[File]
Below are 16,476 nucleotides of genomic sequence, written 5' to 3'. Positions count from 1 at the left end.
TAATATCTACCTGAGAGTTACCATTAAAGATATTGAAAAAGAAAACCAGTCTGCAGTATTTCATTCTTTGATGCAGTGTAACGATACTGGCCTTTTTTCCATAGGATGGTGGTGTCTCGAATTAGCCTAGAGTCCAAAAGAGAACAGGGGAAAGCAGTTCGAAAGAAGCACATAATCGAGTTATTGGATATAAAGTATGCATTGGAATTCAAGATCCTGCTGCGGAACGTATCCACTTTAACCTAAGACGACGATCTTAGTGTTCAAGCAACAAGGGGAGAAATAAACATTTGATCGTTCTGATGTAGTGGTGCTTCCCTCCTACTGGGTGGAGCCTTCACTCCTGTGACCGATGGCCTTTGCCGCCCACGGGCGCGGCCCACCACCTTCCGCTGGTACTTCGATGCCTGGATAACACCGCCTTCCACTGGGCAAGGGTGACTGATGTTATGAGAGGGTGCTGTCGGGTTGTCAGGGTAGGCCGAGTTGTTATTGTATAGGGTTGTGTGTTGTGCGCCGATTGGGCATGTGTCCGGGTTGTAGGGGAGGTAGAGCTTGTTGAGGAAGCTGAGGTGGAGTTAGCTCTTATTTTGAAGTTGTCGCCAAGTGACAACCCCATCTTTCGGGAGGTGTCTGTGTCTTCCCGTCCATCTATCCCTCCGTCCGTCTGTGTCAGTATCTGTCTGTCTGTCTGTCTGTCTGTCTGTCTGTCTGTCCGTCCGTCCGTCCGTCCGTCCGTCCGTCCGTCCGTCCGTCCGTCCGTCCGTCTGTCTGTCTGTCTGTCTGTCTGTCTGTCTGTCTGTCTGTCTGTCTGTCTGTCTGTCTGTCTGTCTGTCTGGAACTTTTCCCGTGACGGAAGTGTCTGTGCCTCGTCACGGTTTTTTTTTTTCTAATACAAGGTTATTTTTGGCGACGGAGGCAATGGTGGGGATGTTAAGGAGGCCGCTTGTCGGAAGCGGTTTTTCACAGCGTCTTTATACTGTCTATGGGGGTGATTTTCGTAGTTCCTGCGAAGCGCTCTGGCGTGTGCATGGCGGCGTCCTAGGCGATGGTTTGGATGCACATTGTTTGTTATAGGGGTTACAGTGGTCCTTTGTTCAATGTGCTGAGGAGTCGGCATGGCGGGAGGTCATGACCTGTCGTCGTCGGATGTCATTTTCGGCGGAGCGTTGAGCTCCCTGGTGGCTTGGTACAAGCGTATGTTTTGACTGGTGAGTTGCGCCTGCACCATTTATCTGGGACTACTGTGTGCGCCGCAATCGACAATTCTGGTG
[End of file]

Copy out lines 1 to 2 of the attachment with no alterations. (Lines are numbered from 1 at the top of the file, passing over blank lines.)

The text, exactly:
Below are 16,476 nucleotides of genomic sequence, written 5' to 3'. Positions count from 1 at the left end.
TAATATCTACCTGAGAGTTACCATTAAAGATATTGAAAAAGAAAACCAGTCTGCAGTATTTCATTCTTTGATGCAGTGTAACGATACTGGCCTTTTTTCCATAGGATGGTGGTGTCTCGAATTAGCCTAGAGTCCAAAAGAGAACAGGGGAAAGCAGTTCGAAAGAAGCACATAATCGAGTTATTGGATATAAAGTATGCATTGGAATTCAAGATCCTGCTGCGGAACGTATCCACTTTAACCTAAGACGACGATCTTAGTGTTCAAGCAACAAGGGGAGAAATAAACATTTGATCGTTCTGATGTAGTGGTGCTTCCCTCCTACTGGGTGGAGCCTTCACTCCTGTGACCGATGGCCTTTGCCGCCCACGGGCGCGGCCCACCACCTTCCGCTGGTACTTCGATGCCTGGATAACACCGCCTTCCACTGGGCAAGGGTGACTGATGTTATGAGAGGGTGCTGTCGGGTTGTCAGGGTAGGCCGAGTTGTTATTGTATAGGGTTGTGTGTTGTGCGCCGATTGGGCATGTGTCCGGGTTGTAGGGGAGGTAGAGCTTGTTGAGGAAGCTGAGGTGGAGTTAGCTCTTATTTTGAAGTTGTCGCCAAGTGACAACCCCATCTTTCGGGAGGTGTCTGTGTCTTCCCGTCCATCTATCCCTCCGTCCGTCTGTGTCAGTATCTGTCTGTCTGTCTGTCTGTCTGTCTGTCTGTCTGTCCGTCCGTCCGTCCGTCCGTCCGTCCGTCCGTCCGTCCGTCCGTCCGTCCGTCTGTCTGTCTGTCTGTCTGTCTGTCTGTCTGTCTGTCTGTCTGTCTGTCTGTCTGTCTGTCTGTCTGTCTGGAACTTTTCCCGTGACGGAAGTGTCTGTGCCTCGTCACGGTTTTTTTTTTTCTAATACAAGGTTATTTTTGGCGACGGAGGCAATGGTGGGGATGTTAAGGAGGCCGCTTGTCGGAAGCGGTTTTTCACAGCGTCTTTATACTGTCTATGGGGGTGATTTTCGTAGTTCCTGCGAAGCGCTCTGGCGTGTGCATGGCGGCGTCCTAGGCGATGGTTTGGATGCACATTGTTTGTTATAGGGGTTACAGTGGTCCTTTGTTCAATGTGCTGAGGAGTCGGCATGGCGGGAGGTCATGACCTGTCGTCGTCGGATGTCATTTTCGGCGGAGCGTTGAGCTCCCTGGTGGCTTGGTACAAGCGTATGTTTTGACTGGTGAGTTGCGCCTGCACCATTTATCTGGGACTACTGTGTGCGCCGCAATCGACAATTCTGGTG